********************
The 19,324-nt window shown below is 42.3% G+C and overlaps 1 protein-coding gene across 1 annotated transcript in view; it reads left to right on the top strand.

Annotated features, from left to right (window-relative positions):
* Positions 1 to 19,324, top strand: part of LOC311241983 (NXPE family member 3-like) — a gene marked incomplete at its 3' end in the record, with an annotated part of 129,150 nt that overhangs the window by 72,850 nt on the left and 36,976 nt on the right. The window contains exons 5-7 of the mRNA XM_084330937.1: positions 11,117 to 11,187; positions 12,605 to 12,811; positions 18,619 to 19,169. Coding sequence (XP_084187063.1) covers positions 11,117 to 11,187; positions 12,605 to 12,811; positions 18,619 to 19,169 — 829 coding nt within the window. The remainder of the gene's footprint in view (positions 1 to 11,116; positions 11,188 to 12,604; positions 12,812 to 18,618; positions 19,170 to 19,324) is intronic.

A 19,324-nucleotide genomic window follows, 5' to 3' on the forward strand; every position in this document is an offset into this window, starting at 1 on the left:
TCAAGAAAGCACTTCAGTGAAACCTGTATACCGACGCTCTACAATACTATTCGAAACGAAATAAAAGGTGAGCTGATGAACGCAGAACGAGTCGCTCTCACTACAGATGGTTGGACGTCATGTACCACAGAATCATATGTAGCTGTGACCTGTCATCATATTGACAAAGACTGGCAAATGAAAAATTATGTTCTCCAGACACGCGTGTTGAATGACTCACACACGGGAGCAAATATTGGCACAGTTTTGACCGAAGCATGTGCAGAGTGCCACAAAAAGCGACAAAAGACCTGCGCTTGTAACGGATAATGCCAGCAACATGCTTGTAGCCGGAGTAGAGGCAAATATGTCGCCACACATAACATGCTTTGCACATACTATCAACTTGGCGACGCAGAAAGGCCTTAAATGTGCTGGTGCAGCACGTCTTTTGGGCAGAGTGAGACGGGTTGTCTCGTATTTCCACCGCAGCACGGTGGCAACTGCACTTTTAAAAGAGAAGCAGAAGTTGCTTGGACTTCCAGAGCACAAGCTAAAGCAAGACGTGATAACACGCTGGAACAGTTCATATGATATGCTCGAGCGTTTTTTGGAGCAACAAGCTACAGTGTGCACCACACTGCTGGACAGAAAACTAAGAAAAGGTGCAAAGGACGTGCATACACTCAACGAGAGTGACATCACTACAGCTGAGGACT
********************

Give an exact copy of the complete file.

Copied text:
The 19,324-nt window shown below is 42.3% G+C and overlaps 1 protein-coding gene across 1 annotated transcript in view; it reads left to right on the top strand.

Annotated features, from left to right (window-relative positions):
* Positions 1 to 19,324, top strand: part of LOC311241983 (NXPE family member 3-like) — a gene marked incomplete at its 3' end in the record, with an annotated part of 129,150 nt that overhangs the window by 72,850 nt on the left and 36,976 nt on the right. The window contains exons 5-7 of the mRNA XM_084330937.1: positions 11,117 to 11,187; positions 12,605 to 12,811; positions 18,619 to 19,169. Coding sequence (XP_084187063.1) covers positions 11,117 to 11,187; positions 12,605 to 12,811; positions 18,619 to 19,169 — 829 coding nt within the window. The remainder of the gene's footprint in view (positions 1 to 11,116; positions 11,188 to 12,604; positions 12,812 to 18,618; positions 19,170 to 19,324) is intronic.

A 19,324-nucleotide genomic window follows, 5' to 3' on the forward strand; every position in this document is an offset into this window, starting at 1 on the left:
TCAAGAAAGCACTTCAGTGAAACCTGTATACCGACGCTCTACAATACTATTCGAAACGAAATAAAAGGTGAGCTGATGAACGCAGAACGAGTCGCTCTCACTACAGATGGTTGGACGTCATGTACCACAGAATCATATGTAGCTGTGACCTGTCATCATATTGACAAAGACTGGCAAATGAAAAATTATGTTCTCCAGACACGCGTGTTGAATGACTCACACACGGGAGCAAATATTGGCACAGTTTTGACCGAAGCATGTGCAGAGTGCCACAAAAAGCGACAAAAGACCTGCGCTTGTAACGGATAATGCCAGCAACATGCTTGTAGCCGGAGTAGAGGCAAATATGTCGCCACACATAACATGCTTTGCACATACTATCAACTTGGCGACGCAGAAAGGCCTTAAATGTGCTGGTGCAGCACGTCTTTTGGGCAGAGTGAGACGGGTTGTCTCGTATTTCCACCGCAGCACGGTGGCAACTGCACTTTTAAAAGAGAAGCAGAAGTTGCTTGGACTTCCAGAGCACAAGCTAAAGCAAGACGTGATAACACGCTGGAACAGTTCATATGATATGCTCGAGCGTTTTTTGGAGCAACAAGCTACAGTGTGCACCACACTGCTGGACAGAAAACTAAGAAAAGGTGCAAAGGACGTGCATACACTCAACGAGAGTGACATCACTACAGCTGAGGACT